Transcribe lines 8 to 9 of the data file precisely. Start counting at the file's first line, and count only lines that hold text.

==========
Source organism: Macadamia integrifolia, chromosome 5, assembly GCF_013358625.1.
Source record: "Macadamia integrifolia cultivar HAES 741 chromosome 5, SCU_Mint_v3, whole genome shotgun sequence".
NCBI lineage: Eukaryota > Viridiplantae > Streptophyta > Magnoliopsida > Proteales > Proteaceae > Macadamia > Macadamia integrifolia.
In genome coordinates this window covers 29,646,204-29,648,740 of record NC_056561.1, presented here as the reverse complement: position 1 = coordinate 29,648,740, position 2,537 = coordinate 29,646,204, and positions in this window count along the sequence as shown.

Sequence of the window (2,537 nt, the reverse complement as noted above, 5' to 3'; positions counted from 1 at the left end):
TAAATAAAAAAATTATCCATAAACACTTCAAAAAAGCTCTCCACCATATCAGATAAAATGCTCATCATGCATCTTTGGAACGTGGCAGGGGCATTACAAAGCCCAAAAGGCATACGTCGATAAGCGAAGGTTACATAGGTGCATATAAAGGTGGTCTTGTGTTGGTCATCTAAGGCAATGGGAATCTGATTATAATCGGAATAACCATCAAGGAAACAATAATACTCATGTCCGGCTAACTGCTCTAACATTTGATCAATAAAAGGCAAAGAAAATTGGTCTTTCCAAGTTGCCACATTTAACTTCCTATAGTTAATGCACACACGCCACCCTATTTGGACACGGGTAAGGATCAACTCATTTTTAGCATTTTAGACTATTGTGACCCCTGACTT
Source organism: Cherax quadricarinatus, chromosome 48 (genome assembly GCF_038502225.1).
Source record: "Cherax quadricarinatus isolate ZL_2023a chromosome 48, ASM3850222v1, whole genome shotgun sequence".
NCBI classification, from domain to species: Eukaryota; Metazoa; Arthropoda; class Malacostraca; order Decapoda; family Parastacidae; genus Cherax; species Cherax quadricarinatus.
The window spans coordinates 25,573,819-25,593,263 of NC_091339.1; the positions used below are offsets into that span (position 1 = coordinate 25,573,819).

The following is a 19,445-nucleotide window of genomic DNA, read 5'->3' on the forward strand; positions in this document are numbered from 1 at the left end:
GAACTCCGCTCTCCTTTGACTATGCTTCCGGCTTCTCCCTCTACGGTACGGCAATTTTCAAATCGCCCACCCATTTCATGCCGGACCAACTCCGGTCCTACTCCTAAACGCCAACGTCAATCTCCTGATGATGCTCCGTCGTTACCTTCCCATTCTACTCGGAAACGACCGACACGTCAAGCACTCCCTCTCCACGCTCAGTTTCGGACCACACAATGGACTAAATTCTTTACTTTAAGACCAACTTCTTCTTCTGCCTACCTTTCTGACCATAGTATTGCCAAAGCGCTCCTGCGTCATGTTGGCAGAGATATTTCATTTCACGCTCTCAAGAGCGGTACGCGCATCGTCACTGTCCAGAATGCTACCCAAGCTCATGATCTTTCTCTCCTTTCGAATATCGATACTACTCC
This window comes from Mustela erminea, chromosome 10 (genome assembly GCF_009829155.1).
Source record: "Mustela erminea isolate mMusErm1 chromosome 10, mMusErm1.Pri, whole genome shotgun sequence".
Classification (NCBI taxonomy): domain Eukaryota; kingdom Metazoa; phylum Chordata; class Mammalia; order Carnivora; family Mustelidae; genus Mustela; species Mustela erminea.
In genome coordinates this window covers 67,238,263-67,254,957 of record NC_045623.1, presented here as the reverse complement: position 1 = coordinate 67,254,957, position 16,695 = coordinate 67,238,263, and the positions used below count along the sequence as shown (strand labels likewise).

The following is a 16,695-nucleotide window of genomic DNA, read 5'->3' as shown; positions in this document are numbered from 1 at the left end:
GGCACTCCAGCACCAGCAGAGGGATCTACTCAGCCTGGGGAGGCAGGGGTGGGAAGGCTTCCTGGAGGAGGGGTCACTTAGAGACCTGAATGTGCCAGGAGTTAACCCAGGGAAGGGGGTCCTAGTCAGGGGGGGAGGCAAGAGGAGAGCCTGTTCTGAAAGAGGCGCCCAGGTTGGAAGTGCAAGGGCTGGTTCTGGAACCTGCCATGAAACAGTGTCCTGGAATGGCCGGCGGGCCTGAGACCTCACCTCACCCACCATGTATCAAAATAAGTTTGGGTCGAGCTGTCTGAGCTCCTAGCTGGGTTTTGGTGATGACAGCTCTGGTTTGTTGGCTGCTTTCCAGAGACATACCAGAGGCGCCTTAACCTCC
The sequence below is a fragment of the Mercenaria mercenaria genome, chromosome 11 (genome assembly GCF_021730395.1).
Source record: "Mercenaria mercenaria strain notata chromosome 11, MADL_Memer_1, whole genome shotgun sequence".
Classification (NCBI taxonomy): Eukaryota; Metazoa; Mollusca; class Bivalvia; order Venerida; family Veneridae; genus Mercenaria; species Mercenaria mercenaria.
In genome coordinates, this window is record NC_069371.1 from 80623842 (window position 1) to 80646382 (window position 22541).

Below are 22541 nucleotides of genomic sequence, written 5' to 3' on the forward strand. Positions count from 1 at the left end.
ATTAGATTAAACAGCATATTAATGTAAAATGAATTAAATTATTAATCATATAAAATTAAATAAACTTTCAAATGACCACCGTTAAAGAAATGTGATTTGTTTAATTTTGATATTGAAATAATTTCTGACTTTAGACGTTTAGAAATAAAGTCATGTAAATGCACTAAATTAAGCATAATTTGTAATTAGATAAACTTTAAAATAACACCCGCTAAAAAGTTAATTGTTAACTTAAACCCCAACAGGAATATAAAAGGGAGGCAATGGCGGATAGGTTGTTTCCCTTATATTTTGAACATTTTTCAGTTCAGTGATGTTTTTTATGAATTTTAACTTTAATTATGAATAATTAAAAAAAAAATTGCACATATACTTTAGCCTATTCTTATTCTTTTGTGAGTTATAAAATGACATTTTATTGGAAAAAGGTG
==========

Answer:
Source record: "Cherax quadricarinatus isolate ZL_2023a chromosome 48, ASM3850222v1, whole genome shotgun sequence".
NCBI classification, from domain to species: Eukaryota; Metazoa; Arthropoda; class Malacostraca; order Decapoda; family Parastacidae; genus Cherax; species Cherax quadricarinatus.